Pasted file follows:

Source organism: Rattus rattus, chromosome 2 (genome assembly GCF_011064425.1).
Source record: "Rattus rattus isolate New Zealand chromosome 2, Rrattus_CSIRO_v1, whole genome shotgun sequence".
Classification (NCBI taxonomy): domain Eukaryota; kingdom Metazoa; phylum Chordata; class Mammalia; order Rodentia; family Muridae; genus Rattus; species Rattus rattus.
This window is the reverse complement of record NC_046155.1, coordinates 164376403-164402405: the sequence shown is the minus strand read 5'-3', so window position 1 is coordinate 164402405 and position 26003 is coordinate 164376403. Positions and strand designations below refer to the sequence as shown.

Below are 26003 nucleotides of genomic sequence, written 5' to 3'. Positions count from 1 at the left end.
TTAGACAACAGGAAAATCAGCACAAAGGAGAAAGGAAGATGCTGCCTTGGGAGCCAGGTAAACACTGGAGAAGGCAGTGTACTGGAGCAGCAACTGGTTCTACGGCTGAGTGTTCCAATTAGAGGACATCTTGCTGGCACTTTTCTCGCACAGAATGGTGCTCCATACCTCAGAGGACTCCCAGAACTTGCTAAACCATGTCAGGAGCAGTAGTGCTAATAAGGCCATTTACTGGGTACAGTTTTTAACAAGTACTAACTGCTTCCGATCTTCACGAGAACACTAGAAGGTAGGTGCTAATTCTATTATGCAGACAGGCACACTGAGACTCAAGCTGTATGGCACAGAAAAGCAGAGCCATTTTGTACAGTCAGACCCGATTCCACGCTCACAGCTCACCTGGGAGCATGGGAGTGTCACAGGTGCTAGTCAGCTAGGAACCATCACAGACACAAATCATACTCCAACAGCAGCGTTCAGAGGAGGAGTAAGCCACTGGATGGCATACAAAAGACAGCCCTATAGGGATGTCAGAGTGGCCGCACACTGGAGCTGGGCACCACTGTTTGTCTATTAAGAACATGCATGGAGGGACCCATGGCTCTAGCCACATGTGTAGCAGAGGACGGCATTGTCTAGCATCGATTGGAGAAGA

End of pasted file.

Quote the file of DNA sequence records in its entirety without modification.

Source organism: Rattus rattus, chromosome 2 (genome assembly GCF_011064425.1).
Source record: "Rattus rattus isolate New Zealand chromosome 2, Rrattus_CSIRO_v1, whole genome shotgun sequence".
Classification (NCBI taxonomy): domain Eukaryota; kingdom Metazoa; phylum Chordata; class Mammalia; order Rodentia; family Muridae; genus Rattus; species Rattus rattus.
This window is the reverse complement of record NC_046155.1, coordinates 164376403-164402405: the sequence shown is the minus strand read 5'-3', so window position 1 is coordinate 164402405 and position 26003 is coordinate 164376403. Positions and strand designations below refer to the sequence as shown.

Below are 26003 nucleotides of genomic sequence, written 5' to 3'. Positions count from 1 at the left end.
TTAGACAACAGGAAAATCAGCACAAAGGAGAAAGGAAGATGCTGCCTTGGGAGCCAGGTAAACACTGGAGAAGGCAGTGTACTGGAGCAGCAACTGGTTCTACGGCTGAGTGTTCCAATTAGAGGACATCTTGCTGGCACTTTTCTCGCACAGAATGGTGCTCCATACCTCAGAGGACTCCCAGAACTTGCTAAACCATGTCAGGAGCAGTAGTGCTAATAAGGCCATTTACTGGGTACAGTTTTTAACAAGTACTAACTGCTTCCGATCTTCACGAGAACACTAGAAGGTAGGTGCTAATTCTATTATGCAGACAGGCACACTGAGACTCAAGCTGTATGGCACAGAAAAGCAGAGCCATTTTGTACAGTCAGACCCGATTCCACGCTCACAGCTCACCTGGGAGCATGGGAGTGTCACAGGTGCTAGTCAGCTAGGAACCATCACAGACACAAATCATACTCCAACAGCAGCGTTCAGAGGAGGAGTAAGCCACTGGATGGCATACAAAAGACAGCCCTATAGGGATGTCAGAGTGGCCGCACACTGGAGCTGGGCACCACTGTTTGTCTATTAAGAACATGCATGGAGGGACCCATGGCTCTAGCCACATGTGTAGCAGAGGACGGCATTGTCTAGCATCGATTGGAGAAGA